standard that “if the nonmovant bears the burden of
persuasion on a claim at trial, summary judgment may be
warranted if the movant points out a lack of evidence to
support an essential element of that claim and the nonmovant
cannot identify specific facts that would create a genuine
issue.” Order at 16 (citing Water Pik, Inc. v.
Med-Systems, Inc., 726 F.3d 1136, 1143-44 (10th Cir.
2013)). Defendants now belatedly raise the unclean hands
defense despite an adverse grant of summary judgment.
“A district court may revisit [interlocutory] decisions
but with the caveat that where litigants have once battled
for the court's decision, they should neither be
required, nor without good reason permitted, to battle for it
again. Thus generally, there is a strong presumption against
amendment of prior orders … unless there is an
intervening change of controlling law, the availability of
new evidence, or the need to correct a clear error or prevent
a manifest injustice.” Bergerson v. New York State
Office of Mental Health, Cent. New York Psychiatric
Ctr., 652 F.3d 277, 288-89 (2d Cir. 2011) (citation and
quotation marks omitted). Defendants have not argued that any
of these three conditions exist and therefore the Court does
amend its prior summary judgment order.
even if Defendants could raise this equitable defense at this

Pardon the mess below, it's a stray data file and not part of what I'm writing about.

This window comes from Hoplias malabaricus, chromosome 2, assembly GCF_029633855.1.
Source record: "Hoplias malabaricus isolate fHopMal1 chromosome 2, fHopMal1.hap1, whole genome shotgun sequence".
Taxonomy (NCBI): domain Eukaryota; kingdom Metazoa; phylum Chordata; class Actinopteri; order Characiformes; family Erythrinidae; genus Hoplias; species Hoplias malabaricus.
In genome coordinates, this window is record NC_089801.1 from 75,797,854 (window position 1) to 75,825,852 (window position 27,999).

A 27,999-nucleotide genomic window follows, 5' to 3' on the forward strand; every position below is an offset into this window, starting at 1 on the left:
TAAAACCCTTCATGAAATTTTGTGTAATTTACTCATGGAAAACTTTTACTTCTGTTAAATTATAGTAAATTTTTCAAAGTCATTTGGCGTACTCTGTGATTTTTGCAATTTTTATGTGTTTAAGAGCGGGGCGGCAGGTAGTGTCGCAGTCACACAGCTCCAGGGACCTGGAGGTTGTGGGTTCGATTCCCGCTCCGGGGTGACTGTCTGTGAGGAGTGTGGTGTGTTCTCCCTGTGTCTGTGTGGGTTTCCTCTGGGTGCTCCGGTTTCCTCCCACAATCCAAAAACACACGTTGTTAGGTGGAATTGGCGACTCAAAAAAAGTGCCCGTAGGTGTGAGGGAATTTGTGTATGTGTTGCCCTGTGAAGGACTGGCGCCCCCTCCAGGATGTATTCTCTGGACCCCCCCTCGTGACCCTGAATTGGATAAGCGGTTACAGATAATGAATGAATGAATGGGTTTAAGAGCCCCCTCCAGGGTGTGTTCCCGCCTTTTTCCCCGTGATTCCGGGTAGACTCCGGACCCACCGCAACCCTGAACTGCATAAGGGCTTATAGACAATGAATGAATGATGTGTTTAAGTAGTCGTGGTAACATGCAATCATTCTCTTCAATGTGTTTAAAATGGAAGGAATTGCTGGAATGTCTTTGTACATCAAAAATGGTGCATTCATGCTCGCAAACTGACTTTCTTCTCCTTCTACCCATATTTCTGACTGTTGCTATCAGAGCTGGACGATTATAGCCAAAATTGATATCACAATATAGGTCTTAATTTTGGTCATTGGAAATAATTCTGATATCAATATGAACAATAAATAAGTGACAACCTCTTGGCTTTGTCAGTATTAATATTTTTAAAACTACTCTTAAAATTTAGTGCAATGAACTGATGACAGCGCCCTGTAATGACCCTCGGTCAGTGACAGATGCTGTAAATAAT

point in the litigation, the defense fails on the merits
because Defendants have not shown that Plaintiff's hands
are “unclean.” Defendants identify no
“inequitable conduct toward the public, ” on
Plaintiff's part, “such as deception in or misuse
of the trademark itself.” Worthington, 386
F.3d at 1321. In 1-800 Contacts, Inc., 722 F.3d at
1255, the Tenth Circuit illustrated what counts as a
“deceptive” or “misuse” of the mark
by citing Clinton E. Worden & Co. v. Cal. Fig Syrup
Co., 187 U.S. 516 (1903). There, the United States
Supreme Court refused to grant relief to the owner of
“Syrup of Figs” trademark when the trademark
itself misrepresented the product as containing fig juice.
Here, nothing whatsoever suggests that Plaintiff's
trademarks are deceptive or that Plaintiff's marks
misrepresents its goods to the public. Defendants have failed
to demonstrate the first type of inequitable conduct covered
by the unclean hands defense.
likewise failed to demonstrate the second type of inequitable
conduct that the defense covers - namely, that Plaintiff
“acted inequitably toward the defendant in relation to
the trademark.” Worthington, 386 F.3d at 1321.